Title

Midwifery and culture: future directions

RIS ID

26501

Publication Details

Williamson, MJ and Harrison, L, Midwifery and culture: future directions, 2008, International Confederation of Midwives 28th Triennial Congress ICM.

Abstract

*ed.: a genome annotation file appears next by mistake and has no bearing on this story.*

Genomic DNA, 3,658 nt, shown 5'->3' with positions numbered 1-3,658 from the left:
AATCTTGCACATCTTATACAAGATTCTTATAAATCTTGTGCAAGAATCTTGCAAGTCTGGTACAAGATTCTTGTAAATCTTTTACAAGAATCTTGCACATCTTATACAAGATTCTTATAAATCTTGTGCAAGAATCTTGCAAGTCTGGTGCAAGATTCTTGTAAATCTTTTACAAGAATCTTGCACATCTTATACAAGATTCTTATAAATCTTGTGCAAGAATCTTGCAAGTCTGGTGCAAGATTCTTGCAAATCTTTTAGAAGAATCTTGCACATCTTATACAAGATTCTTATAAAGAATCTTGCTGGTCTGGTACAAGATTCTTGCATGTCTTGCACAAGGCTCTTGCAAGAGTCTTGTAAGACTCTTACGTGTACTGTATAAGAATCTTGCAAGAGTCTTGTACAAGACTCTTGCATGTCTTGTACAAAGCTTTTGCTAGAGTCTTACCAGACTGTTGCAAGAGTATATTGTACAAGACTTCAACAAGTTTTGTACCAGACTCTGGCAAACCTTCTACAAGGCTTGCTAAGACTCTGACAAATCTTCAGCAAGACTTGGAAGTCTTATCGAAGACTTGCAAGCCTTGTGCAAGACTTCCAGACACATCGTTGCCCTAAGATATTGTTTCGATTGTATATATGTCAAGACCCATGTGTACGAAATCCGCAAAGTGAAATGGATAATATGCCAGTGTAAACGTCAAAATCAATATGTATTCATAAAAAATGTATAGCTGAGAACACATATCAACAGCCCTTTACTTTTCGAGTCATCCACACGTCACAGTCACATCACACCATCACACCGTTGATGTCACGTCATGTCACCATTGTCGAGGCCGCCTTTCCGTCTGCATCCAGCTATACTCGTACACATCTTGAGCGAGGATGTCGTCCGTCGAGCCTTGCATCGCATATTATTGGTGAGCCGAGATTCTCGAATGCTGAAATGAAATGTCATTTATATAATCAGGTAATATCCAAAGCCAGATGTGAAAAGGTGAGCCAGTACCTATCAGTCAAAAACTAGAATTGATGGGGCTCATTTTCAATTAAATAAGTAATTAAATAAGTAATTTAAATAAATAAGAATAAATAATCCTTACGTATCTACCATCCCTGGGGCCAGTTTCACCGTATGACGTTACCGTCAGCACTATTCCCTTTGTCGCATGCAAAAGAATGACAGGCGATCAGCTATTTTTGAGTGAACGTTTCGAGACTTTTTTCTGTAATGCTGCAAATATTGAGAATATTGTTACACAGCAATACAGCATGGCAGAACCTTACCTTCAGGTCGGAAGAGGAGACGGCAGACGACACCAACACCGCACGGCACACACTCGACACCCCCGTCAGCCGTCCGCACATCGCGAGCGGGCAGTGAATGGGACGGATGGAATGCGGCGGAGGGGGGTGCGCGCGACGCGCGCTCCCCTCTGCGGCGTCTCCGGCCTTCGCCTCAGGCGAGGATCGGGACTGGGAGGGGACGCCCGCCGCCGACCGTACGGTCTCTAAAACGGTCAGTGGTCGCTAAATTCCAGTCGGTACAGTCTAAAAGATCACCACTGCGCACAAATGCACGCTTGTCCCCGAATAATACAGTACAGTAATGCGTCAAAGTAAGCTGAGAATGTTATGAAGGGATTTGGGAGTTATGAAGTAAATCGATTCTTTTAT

This paper discusses findings from a study undertaken to explore how midwives provide culturally sensitive care for women from culturally and linguistically diverse (CALD) backgrounds, particularly focusing on the care provided to Australian Indigenous women. Following ethics approval, a qualitative study was undertaken, utilising a modified grounded theory approach for the data collection and analysis. Thirty two midwives were interviewed in the different geographical locations within New South Wales, Australia. The study used insights from colonial and postcolonial discourse theory to explore and interpret the perspectives of the participants. When discussing the concept of most participants referred to customs and traditions, a perspective which tends to see culture as static and unchanging. They had been encouraged to view culture in this way by their educational preparation, reinforced by much of the nursing literature. As a result, participants tended to expect CALD women to conform to what they themselves believed were cultural norms. Some were challenged in this view during their practice with CALD women but, for many, the routines of busy hospitals allowed little time for reflection. More recent approaches in the literature have emphasized, which advocates being aware of the social, political and economic factors which impact on clients, but it is still unclear how this concept may be operationalised in practice. These findings question the utility of using the concept of culture in midwifery education. The challenge is to encourage midwives to value the uniqueness of each individual woman, appreciating broader factors which impact on her life, but not stereotyping. Is culture the right concept for the job? If we decide it is, perhaps we can learn from other disciplines such as anthropology and cultural studies to take a more nuanced and insightful view than this study suggests is presently the case.

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